At A Glance
Developed as part of the Association for Public Art’s Form and Function program
The room’s simple elegance suggests a Quaker meetinghouse or a country church
An Iranian who emigrated to the U.S. in 1960, Armajani was a principal theorist of contemporary public art
The Samuel S. Fleisher Art Memorial is the nation’s first tuition-free art school
UPDATE: The Philadelphia Museum of Art has acquired the Louis Kahn Lecture Room by Siah Armajani, which was commissioned by the Association for Public Art (aPA, formerly Fairmount Park Art Association). The work has been disassembled and will be reconstructed at the museum.
For his contribution to the Form and Function program of the Association for Public Art (formerly Fairmount Park Art Association) in the early 1980s, Siah Armajani wanted to create a work for a school. The result was a room dedicated to architect Louis Kahn that serves as a lecture room and meeting place as well as a gallery for displaying reproductions of Kahn’s architectural drawings.
Armajani’s bridges, rooms, and garden structures are deceptively simple, meticulously crafted, and often inscribed with passages from his favorite writers, including Emerson, Melville, and Whitman.
Armajani, an Iranian who emigrated to the United States in 1960, was a principal theorist of contemporary public art. His work has been described as democratic because it brings art into the service of daily life. Armajani’s bridges, rooms, and garden structures are deceptively simple, meticulously crafted, and often inscribed with passages from his favorite writers, including Emerson, Melville, and Whitman.
The Louis Kahn Lecture Room is designed to accommodate about 35 people. Wooden pew-like benches extend at an angle from the walls. In the middle of the room, Armajani left enough open space to allow a “meditative quality.” The durable hardwoods are painted in grayish rose, bright yellow, and Pennsylvania Dutch blue. At the entrance a glass transom has one of Kahn’s designs etched in it, and display surfaces on the walls offer changing examples of his work. Mounted on the cornice are quotations from Kahn, one of which reads: “Schools began with a man under a tree who did not know he was a teacher, sharing his realization with a few others who did not know they were students.” An inlaid wooden rectangle in the floor bears a verse by Whitman that begins: “When the materials are prepared and ready, the architects shall appear.” The room’s simple elegance suggests a Quaker meetinghouse or a country church. In fact, Armajani intended to evoke the feeling of the adjacent Sanctuary, which was originally built as a church.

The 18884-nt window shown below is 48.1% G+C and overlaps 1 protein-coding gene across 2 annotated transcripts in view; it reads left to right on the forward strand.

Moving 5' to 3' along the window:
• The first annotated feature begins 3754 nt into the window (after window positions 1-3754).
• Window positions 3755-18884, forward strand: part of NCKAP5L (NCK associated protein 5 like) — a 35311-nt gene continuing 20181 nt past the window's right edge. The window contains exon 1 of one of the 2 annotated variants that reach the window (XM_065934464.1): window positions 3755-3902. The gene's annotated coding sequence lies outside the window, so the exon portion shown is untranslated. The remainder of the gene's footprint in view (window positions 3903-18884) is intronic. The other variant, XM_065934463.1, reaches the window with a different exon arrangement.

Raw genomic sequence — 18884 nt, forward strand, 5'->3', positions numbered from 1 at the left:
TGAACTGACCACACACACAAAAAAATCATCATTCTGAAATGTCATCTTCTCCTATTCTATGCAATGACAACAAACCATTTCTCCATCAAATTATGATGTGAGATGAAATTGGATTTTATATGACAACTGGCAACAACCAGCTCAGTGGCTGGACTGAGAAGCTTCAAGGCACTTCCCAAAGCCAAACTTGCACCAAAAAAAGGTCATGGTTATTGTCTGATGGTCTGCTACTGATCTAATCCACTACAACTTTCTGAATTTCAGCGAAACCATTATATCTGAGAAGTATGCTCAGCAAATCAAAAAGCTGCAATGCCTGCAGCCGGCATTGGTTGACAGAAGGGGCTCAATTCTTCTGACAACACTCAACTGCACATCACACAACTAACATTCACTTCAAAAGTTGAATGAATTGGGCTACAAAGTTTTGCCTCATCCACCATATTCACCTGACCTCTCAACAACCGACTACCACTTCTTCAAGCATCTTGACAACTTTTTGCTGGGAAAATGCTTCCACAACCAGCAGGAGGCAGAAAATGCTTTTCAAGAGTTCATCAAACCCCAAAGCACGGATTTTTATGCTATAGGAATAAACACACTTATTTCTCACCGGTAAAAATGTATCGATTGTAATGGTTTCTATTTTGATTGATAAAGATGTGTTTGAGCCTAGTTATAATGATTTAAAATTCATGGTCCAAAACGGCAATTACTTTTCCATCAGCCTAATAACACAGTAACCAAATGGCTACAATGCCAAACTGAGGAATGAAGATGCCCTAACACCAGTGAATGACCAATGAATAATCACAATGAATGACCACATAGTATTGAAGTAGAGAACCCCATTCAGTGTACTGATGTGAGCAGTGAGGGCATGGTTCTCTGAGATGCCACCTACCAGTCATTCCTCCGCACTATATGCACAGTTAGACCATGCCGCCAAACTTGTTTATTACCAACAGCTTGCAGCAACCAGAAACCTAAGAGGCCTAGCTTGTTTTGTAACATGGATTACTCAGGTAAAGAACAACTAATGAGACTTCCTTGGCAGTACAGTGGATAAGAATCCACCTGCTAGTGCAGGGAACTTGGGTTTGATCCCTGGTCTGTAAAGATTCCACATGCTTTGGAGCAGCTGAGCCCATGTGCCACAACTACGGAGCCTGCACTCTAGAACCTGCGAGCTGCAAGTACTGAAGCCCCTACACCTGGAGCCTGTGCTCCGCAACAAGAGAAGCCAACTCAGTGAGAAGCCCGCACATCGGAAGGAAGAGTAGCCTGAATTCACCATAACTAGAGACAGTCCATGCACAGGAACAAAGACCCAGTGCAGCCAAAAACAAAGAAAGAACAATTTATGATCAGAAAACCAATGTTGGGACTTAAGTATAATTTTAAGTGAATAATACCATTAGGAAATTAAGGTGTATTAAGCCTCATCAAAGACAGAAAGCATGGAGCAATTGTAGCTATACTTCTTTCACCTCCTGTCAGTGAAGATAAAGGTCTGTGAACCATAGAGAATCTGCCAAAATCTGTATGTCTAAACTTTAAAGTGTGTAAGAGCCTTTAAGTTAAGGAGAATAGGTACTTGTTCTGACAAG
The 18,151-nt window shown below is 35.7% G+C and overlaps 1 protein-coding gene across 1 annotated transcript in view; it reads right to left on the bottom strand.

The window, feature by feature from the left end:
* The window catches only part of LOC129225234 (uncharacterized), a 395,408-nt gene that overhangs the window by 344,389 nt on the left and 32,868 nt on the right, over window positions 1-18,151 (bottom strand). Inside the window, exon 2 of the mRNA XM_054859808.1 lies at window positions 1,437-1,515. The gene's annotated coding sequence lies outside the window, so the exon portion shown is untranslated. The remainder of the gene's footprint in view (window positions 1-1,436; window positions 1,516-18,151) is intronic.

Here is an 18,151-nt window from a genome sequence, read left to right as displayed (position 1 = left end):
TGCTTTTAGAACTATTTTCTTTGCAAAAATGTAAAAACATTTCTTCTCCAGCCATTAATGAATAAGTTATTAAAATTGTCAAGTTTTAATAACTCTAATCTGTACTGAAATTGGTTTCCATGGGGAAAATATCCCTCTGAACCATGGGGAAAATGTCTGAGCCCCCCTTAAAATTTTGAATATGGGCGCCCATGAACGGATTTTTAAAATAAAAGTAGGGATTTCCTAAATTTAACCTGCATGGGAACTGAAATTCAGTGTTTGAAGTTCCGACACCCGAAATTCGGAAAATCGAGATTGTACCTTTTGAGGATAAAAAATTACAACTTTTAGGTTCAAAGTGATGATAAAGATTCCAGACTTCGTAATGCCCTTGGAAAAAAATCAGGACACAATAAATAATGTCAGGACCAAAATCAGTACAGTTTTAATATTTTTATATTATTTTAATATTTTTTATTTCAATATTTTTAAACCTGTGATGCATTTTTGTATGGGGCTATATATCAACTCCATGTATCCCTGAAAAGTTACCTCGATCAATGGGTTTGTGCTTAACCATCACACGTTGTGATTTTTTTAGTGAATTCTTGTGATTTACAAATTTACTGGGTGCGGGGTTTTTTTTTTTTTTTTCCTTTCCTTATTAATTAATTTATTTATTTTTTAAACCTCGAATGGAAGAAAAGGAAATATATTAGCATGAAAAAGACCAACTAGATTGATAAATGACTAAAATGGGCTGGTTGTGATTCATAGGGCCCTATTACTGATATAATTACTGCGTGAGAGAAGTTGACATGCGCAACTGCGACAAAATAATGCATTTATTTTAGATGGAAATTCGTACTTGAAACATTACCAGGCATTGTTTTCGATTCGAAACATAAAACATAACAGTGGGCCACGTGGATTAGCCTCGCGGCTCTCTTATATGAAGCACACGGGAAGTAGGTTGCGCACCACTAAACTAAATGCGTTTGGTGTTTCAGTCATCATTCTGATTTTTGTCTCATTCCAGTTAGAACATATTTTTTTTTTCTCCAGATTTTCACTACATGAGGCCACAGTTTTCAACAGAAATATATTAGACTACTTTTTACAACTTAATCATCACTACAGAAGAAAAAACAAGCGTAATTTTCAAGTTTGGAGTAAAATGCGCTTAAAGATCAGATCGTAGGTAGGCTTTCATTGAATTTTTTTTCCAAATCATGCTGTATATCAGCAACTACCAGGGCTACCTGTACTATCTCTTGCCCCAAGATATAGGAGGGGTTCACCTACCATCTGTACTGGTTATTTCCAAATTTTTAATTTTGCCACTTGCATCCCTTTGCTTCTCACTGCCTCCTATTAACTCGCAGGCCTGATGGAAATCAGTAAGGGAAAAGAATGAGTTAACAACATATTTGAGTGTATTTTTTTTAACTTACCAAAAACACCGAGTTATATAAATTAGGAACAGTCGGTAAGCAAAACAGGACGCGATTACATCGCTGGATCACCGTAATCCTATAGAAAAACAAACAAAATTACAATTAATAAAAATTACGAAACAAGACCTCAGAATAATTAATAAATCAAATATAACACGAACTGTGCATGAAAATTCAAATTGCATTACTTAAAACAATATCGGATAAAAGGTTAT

The Samuel S. Fleisher Art Memorial is the nation’s first tuition-free art school. Fleisher, with support from the city’s Office of Housing and Community Development, funded the building renovation and lighting; the Fairmount Park Art Association sponsored the room’s design and installation.
Adapted from Public Art in Philadelphia by Penny Balkin Bach (Temple University Press, Philadelphia, 1992).
Born in Tehran, Iran, artist Siah Armajani came to the United States at the age of 21 to attend Macalaster College in St. Paul, MN. After graduating in 1963, he married and settled in Minneapolis where he continued to work. Armajani created large-scale, architectural sculptures and is perhaps most widely recognized for designing the Olympic torch of the 1996 Olympics games held in Atlanta, Georgia, USA.
Other public works include functional bridges, gardens, and rooms such as the Irene Hixon Bridge (1998) in Minneapolis, MN and the Lighthouse and Bridge (1996) in Staten Island, NY.
To bridge the gap between public art and ordinary life, the Fairmount Park Art Association (now the Association for Public Art) initiated the pioneering program Form and Function in 1980. The Association invited artists to propose public art projects for Philadelphia that would be utilitarian, site-specific, and integral to community life—works that would be integrated into the public context through use as well as placement.
Each artist was asked to give meaning or identity to a place, to probe for the genius loci, or the “spirit of the place.” The Association for Public Art’s intention was to respond to the needs of a changing city, as well as to accommodate the expressions of individual artists.